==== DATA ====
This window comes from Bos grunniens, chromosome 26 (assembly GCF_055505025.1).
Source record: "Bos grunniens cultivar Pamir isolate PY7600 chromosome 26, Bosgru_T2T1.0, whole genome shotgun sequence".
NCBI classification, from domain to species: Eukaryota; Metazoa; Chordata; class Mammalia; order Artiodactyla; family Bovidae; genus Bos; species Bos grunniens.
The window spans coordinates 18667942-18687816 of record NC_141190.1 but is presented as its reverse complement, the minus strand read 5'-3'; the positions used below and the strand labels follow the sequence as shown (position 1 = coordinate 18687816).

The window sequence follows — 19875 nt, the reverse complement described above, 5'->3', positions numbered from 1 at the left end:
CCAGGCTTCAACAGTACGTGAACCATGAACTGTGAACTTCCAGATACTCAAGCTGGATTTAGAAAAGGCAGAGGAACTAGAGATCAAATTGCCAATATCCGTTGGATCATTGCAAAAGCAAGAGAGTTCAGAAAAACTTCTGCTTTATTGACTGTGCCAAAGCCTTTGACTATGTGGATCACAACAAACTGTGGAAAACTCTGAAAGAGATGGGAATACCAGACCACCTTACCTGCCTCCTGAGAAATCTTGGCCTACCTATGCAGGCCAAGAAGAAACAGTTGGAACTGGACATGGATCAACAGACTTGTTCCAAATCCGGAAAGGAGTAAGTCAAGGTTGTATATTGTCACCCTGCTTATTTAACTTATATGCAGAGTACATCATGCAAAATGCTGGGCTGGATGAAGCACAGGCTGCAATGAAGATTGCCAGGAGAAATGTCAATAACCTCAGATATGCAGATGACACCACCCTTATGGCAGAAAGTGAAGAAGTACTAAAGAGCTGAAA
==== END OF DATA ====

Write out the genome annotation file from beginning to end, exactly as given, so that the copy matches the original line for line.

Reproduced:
This window comes from Bos grunniens, chromosome 26 (assembly GCF_055505025.1).
Source record: "Bos grunniens cultivar Pamir isolate PY7600 chromosome 26, Bosgru_T2T1.0, whole genome shotgun sequence".
NCBI classification, from domain to species: Eukaryota; Metazoa; Chordata; class Mammalia; order Artiodactyla; family Bovidae; genus Bos; species Bos grunniens.
The window spans coordinates 18667942-18687816 of record NC_141190.1 but is presented as its reverse complement, the minus strand read 5'-3'; the positions used below and the strand labels follow the sequence as shown (position 1 = coordinate 18687816).

The window sequence follows — 19875 nt, the reverse complement described above, 5'->3', positions numbered from 1 at the left end:
CCAGGCTTCAACAGTACGTGAACCATGAACTGTGAACTTCCAGATACTCAAGCTGGATTTAGAAAAGGCAGAGGAACTAGAGATCAAATTGCCAATATCCGTTGGATCATTGCAAAAGCAAGAGAGTTCAGAAAAACTTCTGCTTTATTGACTGTGCCAAAGCCTTTGACTATGTGGATCACAACAAACTGTGGAAAACTCTGAAAGAGATGGGAATACCAGACCACCTTACCTGCCTCCTGAGAAATCTTGGCCTACCTATGCAGGCCAAGAAGAAACAGTTGGAACTGGACATGGATCAACAGACTTGTTCCAAATCCGGAAAGGAGTAAGTCAAGGTTGTATATTGTCACCCTGCTTATTTAACTTATATGCAGAGTACATCATGCAAAATGCTGGGCTGGATGAAGCACAGGCTGCAATGAAGATTGCCAGGAGAAATGTCAATAACCTCAGATATGCAGATGACACCACCCTTATGGCAGAAAGTGAAGAAGTACTAAAGAGCTGAAA